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Python Walrus Operator: Introduction, Example & Uses

python walrus operator
python walrus operator

Walrus Operator in Python 3.8. Need, example and List comprehension. The walrus operator” is a new method, using which you can assign values to a variable

What is Walrus Operator in Python

The Walrus operator in python was introduced in version 3.8 and is very useful to elegantly speed up code in specific scenarios. The := operator is called ‘walrus operator’ as it resembles the eyes and tusks of a walrus.

Pre-Requirements to use Walrus Operator

To use this new feature, you must have at least python 3.8 installed.
Below are instructions to install it in some popular operating systems –

  • Windows (32 bit) – download here and install it
  • Windows (64 bit) – download here and install it
  • Linux (Debian, Ubuntu & Linux Mint) – follow this post

Usage

Suppose we have the following code –

a = [3, 5, 7]
i = 0
while(i 

The above code is quite inefficient as it calculates the length of the list several times, at the start of every iteration of the loop. The most common way to speed up such code in long running loops is –

a = [3, 5, 7]
i = 0
l = len(a)
while(i 



The above code is a great solution, it calculates the length beforehand in a separate variable, however, the walrus operator saves us a line of code. The below solution uses the walrus operator :=

a = [3, 5, 7]
i = 0
while(i < (l := len(a))):
    print(i, l)
    i += 1

The above code uses the := operator to assign a value to l. Now, what is the difference between = and :=. Both assign value to a variable right?, Let’s see the difference by experimenting.

Let’s try to print the value of expression a = 1,

print(a=1)

When I try to run the above code, I get an error, the one below is a brief of what I get –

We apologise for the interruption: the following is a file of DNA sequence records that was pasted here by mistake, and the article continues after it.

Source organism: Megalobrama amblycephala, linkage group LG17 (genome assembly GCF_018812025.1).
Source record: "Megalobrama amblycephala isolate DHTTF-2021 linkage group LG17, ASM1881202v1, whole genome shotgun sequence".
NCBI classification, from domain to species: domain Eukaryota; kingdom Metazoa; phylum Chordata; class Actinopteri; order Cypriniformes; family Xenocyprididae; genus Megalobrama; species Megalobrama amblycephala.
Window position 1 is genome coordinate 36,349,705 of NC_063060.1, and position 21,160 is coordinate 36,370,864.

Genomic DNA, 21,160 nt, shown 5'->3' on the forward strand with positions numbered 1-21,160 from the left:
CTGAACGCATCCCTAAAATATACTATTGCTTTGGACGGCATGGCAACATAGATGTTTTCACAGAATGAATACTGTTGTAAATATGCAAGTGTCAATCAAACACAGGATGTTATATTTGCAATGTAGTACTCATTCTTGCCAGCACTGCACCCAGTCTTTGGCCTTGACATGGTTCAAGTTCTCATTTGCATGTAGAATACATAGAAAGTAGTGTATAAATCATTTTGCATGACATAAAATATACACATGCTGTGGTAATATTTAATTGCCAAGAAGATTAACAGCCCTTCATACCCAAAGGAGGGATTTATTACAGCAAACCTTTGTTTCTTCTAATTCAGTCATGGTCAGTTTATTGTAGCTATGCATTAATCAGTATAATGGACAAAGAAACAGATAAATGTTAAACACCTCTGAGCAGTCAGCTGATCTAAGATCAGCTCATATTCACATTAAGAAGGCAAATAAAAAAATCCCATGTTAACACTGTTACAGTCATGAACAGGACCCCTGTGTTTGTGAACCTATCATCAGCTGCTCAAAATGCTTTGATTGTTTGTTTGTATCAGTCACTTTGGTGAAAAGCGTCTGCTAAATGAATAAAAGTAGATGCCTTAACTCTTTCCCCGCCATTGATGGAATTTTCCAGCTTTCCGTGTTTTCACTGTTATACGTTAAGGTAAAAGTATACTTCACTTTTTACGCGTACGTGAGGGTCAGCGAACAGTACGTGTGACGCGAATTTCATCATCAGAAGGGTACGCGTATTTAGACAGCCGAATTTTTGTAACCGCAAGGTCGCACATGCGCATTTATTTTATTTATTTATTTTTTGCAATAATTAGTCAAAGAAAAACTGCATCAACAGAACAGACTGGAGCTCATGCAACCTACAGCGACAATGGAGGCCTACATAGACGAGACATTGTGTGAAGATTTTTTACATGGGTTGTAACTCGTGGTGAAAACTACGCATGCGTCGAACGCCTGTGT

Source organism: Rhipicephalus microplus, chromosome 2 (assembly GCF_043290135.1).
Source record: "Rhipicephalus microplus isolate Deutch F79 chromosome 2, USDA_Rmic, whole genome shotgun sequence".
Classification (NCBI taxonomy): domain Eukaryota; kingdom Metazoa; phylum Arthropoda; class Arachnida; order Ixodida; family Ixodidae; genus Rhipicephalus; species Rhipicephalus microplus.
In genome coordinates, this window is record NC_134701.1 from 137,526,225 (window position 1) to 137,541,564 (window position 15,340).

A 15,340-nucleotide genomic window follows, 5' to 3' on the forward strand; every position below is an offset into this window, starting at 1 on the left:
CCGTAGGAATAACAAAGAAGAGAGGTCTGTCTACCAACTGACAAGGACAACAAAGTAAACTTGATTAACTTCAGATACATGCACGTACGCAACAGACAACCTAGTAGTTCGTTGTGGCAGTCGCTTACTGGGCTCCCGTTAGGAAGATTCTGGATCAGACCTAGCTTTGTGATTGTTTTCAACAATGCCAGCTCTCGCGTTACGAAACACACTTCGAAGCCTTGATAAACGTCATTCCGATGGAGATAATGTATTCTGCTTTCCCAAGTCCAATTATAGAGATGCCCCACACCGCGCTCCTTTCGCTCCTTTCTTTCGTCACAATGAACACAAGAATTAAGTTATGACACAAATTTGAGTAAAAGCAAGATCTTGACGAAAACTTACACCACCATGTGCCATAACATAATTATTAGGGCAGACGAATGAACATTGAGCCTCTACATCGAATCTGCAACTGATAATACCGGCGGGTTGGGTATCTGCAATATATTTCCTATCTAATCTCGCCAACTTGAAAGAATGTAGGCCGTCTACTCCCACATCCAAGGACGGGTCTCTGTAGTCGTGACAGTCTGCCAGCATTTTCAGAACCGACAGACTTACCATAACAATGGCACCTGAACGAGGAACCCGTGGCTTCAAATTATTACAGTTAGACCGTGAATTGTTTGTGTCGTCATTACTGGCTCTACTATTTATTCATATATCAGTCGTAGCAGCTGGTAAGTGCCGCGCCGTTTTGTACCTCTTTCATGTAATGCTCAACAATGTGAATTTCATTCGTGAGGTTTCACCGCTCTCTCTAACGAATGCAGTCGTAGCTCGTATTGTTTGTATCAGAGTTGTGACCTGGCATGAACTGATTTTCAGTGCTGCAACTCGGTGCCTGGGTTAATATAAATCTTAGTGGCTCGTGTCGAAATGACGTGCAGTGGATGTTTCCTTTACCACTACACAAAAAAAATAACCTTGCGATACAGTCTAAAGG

Traceback (most recent call last):
  File "", line 1, in 
TypeError: 'a' is an invalid keyword argument for print()

So, it seems, like the expression a = 1 is not printable. Probably, it does not return any printable value. It is a semantic error. Let’s try to print a := 1.

print(a:=1)

The above code prints 1. So, it seems the := operator when used to assign a value to an operator, returns the value assigned to it.

Note, := operator cannot be used as a statement. For example, we cannot use it like this

a := 1
print(a)

The above code produces, the error below –

Original exception was:
  File "", line 1
    a := 1
      ^
SyntaxError: invalid syntax

So, now we also know that we cannot use := for left most assignment. However, we can assign the value of 6 to both variables a and b, this way –

a = (b := 6)
print(a, b)

The above code prints “6 6“.

We can conclude, that the walrus operator needs to be used in an expression that must be a value to an operation.



This post first appeared on Technicalbud - Your Way To All Tech Solutions, please read the originial post: here

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Python Walrus Operator: Introduction, Example & Uses

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